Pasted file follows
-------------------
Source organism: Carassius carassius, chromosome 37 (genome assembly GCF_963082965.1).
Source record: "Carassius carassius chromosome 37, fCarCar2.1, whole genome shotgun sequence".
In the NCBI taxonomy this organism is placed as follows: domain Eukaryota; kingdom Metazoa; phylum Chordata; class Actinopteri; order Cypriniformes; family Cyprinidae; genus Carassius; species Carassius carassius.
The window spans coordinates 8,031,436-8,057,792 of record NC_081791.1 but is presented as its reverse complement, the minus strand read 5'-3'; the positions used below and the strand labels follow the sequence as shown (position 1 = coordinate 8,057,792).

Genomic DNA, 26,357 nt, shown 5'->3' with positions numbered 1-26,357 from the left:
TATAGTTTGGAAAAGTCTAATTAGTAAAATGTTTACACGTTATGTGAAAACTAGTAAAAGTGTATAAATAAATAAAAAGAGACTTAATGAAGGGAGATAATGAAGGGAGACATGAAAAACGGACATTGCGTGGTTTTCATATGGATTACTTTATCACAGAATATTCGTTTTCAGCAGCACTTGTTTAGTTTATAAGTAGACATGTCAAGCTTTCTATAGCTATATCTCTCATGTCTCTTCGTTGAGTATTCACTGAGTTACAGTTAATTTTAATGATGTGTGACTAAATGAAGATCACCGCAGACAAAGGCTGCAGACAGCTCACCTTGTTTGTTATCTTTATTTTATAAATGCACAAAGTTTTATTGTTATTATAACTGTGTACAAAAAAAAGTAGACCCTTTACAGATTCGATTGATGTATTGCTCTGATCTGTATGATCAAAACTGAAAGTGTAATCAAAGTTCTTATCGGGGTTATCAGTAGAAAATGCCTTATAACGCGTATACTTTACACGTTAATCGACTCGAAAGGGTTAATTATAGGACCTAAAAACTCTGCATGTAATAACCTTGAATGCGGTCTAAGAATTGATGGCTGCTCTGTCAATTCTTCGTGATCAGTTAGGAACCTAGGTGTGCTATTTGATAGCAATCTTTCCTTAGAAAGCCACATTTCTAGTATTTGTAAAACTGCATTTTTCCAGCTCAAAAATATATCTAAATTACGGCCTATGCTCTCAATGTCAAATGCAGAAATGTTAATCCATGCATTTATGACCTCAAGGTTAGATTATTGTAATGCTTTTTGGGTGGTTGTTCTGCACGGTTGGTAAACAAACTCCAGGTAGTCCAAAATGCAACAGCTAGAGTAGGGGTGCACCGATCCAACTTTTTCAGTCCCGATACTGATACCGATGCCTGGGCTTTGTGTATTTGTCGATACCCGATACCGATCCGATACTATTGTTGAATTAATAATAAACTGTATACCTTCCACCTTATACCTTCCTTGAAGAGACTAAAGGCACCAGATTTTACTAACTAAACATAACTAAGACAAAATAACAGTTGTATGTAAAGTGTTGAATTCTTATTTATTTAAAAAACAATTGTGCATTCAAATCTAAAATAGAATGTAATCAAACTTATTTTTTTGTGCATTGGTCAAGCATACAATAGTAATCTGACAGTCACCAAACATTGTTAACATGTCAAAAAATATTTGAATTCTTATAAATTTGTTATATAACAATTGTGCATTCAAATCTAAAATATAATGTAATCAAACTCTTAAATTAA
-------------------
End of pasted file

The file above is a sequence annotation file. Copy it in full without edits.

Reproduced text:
Source organism: Carassius carassius, chromosome 37 (genome assembly GCF_963082965.1).
Source record: "Carassius carassius chromosome 37, fCarCar2.1, whole genome shotgun sequence".
In the NCBI taxonomy this organism is placed as follows: domain Eukaryota; kingdom Metazoa; phylum Chordata; class Actinopteri; order Cypriniformes; family Cyprinidae; genus Carassius; species Carassius carassius.
The window spans coordinates 8,031,436-8,057,792 of record NC_081791.1 but is presented as its reverse complement, the minus strand read 5'-3'; the positions used below and the strand labels follow the sequence as shown (position 1 = coordinate 8,057,792).

Genomic DNA, 26,357 nt, shown 5'->3' with positions numbered 1-26,357 from the left:
TATAGTTTGGAAAAGTCTAATTAGTAAAATGTTTACACGTTATGTGAAAACTAGTAAAAGTGTATAAATAAATAAAAAGAGACTTAATGAAGGGAGATAATGAAGGGAGACATGAAAAACGGACATTGCGTGGTTTTCATATGGATTACTTTATCACAGAATATTCGTTTTCAGCAGCACTTGTTTAGTTTATAAGTAGACATGTCAAGCTTTCTATAGCTATATCTCTCATGTCTCTTCGTTGAGTATTCACTGAGTTACAGTTAATTTTAATGATGTGTGACTAAATGAAGATCACCGCAGACAAAGGCTGCAGACAGCTCACCTTGTTTGTTATCTTTATTTTATAAATGCACAAAGTTTTATTGTTATTATAACTGTGTACAAAAAAAAGTAGACCCTTTACAGATTCGATTGATGTATTGCTCTGATCTGTATGATCAAAACTGAAAGTGTAATCAAAGTTCTTATCGGGGTTATCAGTAGAAAATGCCTTATAACGCGTATACTTTACACGTTAATCGACTCGAAAGGGTTAATTATAGGACCTAAAAACTCTGCATGTAATAACCTTGAATGCGGTCTAAGAATTGATGGCTGCTCTGTCAATTCTTCGTGATCAGTTAGGAACCTAGGTGTGCTATTTGATAGCAATCTTTCCTTAGAAAGCCACATTTCTAGTATTTGTAAAACTGCATTTTTCCAGCTCAAAAATATATCTAAATTACGGCCTATGCTCTCAATGTCAAATGCAGAAATGTTAATCCATGCATTTATGACCTCAAGGTTAGATTATTGTAATGCTTTTTGGGTGGTTGTTCTGCACGGTTGGTAAACAAACTCCAGGTAGTCCAAAATGCAACAGCTAGAGTAGGGGTGCACCGATCCAACTTTTTCAGTCCCGATACTGATACCGATGCCTGGGCTTTGTGTATTTGTCGATACCCGATACCGATCCGATACTATTGTTGAATTAATAATAAACTGTATACCTTCCACCTTATACCTTCCTTGAAGAGACTAAAGGCACCAGATTTTACTAACTAAACATAACTAAGACAAAATAACAGTTGTATGTAAAGTGTTGAATTCTTATTTATTTAAAAAACAATTGTGCATTCAAATCTAAAATAGAATGTAATCAAACTTATTTTTTTGTGCATTGGTCAAGCATACAATAGTAATCTGACAGTCACCAAACATTGTTAACATGTCAAAAAATATTTGAATTCTTATAAATTTGTTATATAACAATTGTGCATTCAAATCTAAAATATAATGTAATCAAACTCTTAAATTAA